The basis of chopping is a good chop, good footwork and consistency. I don't chop backhand to keep my attacking style focussed and compact so the following is a rough guide only. The spin variation is likely to be quite similar to the strategy outlined for 'Attacking with pips'

How to play against a chopper. One way is to use pips as outlined in 'Outright winners'. The inverted approach however is quite different.

Advice
Choose a style that is best suited to your natural ability at returning the ball consistently. Stick with it. In order to learn a large spin repertoire you will need to need to be focussed and dedicated to the style. There is a lot to learn, not just the pip strokes but the footwork, the twiddling and inverted strokes. If you want an easy life buy a sheet of Tenergy, an OFF blade and become a two winged looper and if you are wondering why there are so few men pros with pips that might just be the reason.


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Friction Strokes
The blade.

Attacking
The 'attack' in long pip strokes basically means 'not a chop'! With inverted rubber there is a block, push, drive and loop in attacking long pip play these can be all classified as an 'attack'. Thus it is a very loose term.

Punch block (See also 'Frictionless strokes')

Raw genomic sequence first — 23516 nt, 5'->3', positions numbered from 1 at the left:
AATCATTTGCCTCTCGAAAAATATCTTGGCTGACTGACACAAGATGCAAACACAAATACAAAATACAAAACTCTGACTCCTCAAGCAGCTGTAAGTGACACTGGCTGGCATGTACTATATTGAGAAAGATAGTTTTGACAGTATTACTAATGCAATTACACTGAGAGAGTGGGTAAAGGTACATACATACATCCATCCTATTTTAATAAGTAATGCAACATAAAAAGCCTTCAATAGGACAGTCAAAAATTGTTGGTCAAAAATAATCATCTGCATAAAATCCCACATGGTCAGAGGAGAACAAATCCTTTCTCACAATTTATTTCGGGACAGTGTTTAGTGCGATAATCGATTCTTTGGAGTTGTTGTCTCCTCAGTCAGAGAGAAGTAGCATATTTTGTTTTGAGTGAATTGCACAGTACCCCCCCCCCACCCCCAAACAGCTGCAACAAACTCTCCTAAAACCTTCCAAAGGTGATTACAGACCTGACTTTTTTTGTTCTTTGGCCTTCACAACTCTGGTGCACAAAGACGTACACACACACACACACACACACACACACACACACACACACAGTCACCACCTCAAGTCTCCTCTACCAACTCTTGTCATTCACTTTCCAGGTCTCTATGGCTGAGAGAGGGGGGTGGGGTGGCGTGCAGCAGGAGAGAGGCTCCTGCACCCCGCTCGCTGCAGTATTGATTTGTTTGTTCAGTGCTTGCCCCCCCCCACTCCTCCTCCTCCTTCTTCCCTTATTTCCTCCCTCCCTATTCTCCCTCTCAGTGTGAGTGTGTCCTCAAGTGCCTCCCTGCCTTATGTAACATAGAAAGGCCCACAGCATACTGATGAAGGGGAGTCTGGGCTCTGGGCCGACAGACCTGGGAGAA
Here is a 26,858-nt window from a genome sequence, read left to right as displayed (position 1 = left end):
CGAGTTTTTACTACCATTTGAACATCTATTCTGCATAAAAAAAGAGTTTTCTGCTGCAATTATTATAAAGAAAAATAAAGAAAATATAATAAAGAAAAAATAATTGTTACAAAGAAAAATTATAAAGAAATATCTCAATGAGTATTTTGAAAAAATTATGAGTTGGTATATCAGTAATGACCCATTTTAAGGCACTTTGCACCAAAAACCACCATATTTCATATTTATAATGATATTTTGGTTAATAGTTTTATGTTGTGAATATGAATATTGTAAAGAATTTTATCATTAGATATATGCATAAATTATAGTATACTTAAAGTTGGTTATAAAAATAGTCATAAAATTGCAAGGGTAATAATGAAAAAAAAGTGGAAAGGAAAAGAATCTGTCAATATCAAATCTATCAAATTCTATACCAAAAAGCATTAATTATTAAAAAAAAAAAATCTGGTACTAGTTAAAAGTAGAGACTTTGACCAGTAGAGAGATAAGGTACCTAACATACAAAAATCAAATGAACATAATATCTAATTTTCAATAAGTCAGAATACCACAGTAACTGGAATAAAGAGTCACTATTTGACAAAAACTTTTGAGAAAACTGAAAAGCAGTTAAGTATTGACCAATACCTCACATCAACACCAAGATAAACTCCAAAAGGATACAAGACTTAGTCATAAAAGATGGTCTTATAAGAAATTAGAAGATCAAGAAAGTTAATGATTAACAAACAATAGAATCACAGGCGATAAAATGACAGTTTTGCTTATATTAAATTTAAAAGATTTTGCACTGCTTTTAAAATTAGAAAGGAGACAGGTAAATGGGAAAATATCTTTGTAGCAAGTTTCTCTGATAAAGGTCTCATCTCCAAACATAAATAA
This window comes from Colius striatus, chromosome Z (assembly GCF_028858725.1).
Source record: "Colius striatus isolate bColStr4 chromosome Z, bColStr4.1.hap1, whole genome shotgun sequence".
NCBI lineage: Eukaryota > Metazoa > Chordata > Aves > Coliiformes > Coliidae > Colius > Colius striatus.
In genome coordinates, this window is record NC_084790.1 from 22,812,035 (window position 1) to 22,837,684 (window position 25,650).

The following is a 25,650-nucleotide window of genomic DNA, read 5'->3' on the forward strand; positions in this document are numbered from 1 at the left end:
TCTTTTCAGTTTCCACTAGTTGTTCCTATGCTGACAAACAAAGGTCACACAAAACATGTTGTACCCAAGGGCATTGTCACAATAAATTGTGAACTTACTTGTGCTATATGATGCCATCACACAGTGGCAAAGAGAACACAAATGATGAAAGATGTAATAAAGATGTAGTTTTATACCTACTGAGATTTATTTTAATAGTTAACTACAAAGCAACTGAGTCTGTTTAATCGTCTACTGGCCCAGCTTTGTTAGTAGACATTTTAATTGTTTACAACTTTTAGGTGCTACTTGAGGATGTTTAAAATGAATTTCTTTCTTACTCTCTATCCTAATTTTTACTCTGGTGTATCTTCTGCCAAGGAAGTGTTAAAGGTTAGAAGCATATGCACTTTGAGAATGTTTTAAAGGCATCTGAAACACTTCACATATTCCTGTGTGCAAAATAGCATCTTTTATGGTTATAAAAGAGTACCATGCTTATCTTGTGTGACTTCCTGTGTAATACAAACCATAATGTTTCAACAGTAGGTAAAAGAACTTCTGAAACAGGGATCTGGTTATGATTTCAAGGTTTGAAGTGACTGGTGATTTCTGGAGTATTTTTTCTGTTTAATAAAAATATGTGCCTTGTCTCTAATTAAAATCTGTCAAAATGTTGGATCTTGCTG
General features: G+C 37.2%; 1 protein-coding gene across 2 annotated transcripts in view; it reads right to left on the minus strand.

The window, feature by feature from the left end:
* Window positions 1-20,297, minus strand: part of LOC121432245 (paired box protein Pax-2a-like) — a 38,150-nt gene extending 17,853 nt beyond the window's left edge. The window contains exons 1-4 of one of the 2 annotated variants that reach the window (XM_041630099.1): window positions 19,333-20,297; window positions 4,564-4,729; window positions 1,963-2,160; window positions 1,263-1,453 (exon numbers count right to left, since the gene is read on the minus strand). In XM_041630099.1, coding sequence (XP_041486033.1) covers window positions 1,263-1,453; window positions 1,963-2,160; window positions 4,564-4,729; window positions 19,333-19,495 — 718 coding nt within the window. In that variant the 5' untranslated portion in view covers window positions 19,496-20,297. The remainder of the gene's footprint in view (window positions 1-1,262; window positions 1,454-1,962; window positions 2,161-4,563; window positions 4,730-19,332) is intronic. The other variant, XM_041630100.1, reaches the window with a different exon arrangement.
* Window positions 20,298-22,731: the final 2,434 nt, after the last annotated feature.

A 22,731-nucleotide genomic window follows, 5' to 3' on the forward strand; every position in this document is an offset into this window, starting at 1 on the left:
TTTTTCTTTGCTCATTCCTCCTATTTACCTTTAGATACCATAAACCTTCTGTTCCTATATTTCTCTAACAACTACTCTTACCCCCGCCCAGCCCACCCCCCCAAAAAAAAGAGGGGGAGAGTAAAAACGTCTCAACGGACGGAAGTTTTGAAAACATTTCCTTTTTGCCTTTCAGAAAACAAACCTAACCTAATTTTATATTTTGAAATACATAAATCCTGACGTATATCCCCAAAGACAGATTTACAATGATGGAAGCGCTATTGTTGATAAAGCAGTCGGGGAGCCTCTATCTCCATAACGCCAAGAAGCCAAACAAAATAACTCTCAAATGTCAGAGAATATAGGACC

Chop block (See also 'Frictionless strokes')

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Topspin
Not finished
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Chopping
Classical chop
There are basically two sorts of chopper. Those that mainly chop with the pips on their backhand and use a heavy inverted rubber to loop with and those that use a 'choppers' inverted rubber on their forehand. Beyond this I don't think 'categories of chopper are helpful. You might consider a one-winged looper a 'modern defender' and the rest being 'classical defenders' but I personally question this sweeping generalization. A so called 'modern defender' will often loop away from the table, whilst a classical defend will opt to chop. You have to be really good to be a good classical defender by the way. At international level the difference is more obvious Ding Song is a classical chopper whilst Joo Se Hyak is a modern defender.